The average New Zealand household would only be $5.63 better off each week if GST was removed from fruit and vegetables while wealthier households would have much more to gain, a Herald analysis shows.
A tax expert says removing GST from fresh fruit and vegetables could only end up benefiting the highest-earning New Zealanders and corporate companies, rather than those that need it most.
National’s finance spokeswoman claimed to have received the details of Labour’s new tax policy last week, which included removing GST from fresh fruit and vegetables. Labour is expected to announce its tax policy in the coming weeks.
Te Pāti Māori also announced a tax policy recently that would see GST removed from all food.
A Herald analysis shows removing GST from fruit and vegetables would financially benefit higher-earning households far more than the lowest-income houses. Wealthier households spend almost five times as much on fruit and vegetables GST than lower-earning households.
The Herald has used the latest data from the Household living-costs price index to estimate the amount of GST spent by different household types on fruit and vegetables.
The Household living-costs price index uses household expenditure data to estimate how much different households spend on a range of goods and services. It tracks both the cost of food and the amount spent across 13 different groups, including both low and high-income households, beneficiaries and pensioners.
In the second quarter of 2023, the average New Zealand household spent $2243 a year on fruit and vegetables. Of this, about $293 was GST.
On a weekly basis, this equates to paying $5.63 in GST on fruit and vegetables.
At the top end of the Stats NZ household income scale, the highest-earning households spent $11.21 per week on fruit and vegetable GST.
However, the lowest-earning households spent only $2.21 weekly, or $115 per year, fruit and veg GST.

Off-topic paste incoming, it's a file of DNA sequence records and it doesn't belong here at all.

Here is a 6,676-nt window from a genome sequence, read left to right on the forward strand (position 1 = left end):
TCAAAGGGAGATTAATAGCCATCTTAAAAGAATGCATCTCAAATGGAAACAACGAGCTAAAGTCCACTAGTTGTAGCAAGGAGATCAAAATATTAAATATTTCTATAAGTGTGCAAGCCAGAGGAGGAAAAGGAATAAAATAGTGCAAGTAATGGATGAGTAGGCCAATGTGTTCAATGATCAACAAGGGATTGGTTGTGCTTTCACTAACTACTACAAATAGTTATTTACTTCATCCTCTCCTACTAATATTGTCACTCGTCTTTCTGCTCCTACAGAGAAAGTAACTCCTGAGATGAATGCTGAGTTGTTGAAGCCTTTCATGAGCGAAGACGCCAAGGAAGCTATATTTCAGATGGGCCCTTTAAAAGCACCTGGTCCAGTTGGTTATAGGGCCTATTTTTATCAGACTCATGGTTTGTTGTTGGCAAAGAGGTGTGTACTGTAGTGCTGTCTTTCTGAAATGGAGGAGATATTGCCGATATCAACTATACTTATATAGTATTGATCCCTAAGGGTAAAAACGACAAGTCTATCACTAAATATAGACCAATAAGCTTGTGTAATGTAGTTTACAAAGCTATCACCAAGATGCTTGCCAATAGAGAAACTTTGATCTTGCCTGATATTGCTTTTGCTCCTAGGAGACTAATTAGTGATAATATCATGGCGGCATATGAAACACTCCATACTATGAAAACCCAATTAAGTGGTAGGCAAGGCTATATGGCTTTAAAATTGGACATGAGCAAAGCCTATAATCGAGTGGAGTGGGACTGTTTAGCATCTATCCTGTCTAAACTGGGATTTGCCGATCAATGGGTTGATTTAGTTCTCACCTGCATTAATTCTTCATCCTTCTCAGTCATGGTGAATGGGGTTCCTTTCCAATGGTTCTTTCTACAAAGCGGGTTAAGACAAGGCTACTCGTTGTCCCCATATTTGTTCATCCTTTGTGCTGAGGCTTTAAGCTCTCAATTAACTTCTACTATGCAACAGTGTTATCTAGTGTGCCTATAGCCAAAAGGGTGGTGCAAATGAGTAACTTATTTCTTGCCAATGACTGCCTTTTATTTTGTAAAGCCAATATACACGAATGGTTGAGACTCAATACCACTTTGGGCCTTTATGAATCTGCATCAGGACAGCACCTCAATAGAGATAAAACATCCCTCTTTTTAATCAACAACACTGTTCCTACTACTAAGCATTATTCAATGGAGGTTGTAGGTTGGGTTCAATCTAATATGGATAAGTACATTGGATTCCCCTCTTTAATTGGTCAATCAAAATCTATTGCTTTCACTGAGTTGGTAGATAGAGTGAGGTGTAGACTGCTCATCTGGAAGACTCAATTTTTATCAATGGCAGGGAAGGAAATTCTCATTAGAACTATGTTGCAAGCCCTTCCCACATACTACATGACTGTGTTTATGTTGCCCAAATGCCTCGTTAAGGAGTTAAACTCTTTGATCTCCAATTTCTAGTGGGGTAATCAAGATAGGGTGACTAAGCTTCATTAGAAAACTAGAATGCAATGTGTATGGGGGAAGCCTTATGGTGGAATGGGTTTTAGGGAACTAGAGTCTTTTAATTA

Beneficiary households spent, on average, $2.66 per week, or $138 per year, on fruit and veg GST.
“If [lower income households] spend $10 on fruits and veggies, rich people spend $20 … Who will be benefited more? Rich people,” Dr Ranjana Gupta, senior lecturer in taxation at Auckland University of Technology (AUT) said.
“Whatever saving will be there … rich people will get more saving [because] they will buy more … not the low-income earners.”
Gupta was also concerned retailers and supermarkets would not pass on the lower prices to customers, instead absorbing the benefits into their own margins.
If the benefits were indeed passed on, then this would mean people would have additional money to buy more healthy food, she said.
However, there were other options to help those struggling most with the rising cost of food, such as providing vouchers to redeem GST spent on fruit and vegetables, she said.
Although higher-income households spent significantly more on groceries each week, the amount lower-income houses spent was a larger proportion of their total spending (3.3 per cent) than the highest-earners (2.7 per cent).
That means although lower-income households spent more of their weekly budget on fruit and vegetables, they will likely receive smaller benefits from any policy to remove GST from fruit and vegetables than those that spend more at the check-out.
When Willis, National’s finance spokeswoman, revealed claims she had been leaked details of Labour’s tax policy, she warned the move would hand millions to some of the country’s largest and most profitable companies who would fatten their margins.
The cost of fruit and vegetables has risen sharply recently due to domestic and global pressures. In the year to June 2023, for example, kumara – a diet staple for many New Zealanders – increased 172 per cent to $11.18 per kilo.
Locally, supermarkets have come under pressure for their prices. Last year, the Commerce Commission concluded competition in the supermarket was not “working well” and recommended a code of conduct of suppliers to improve transparency.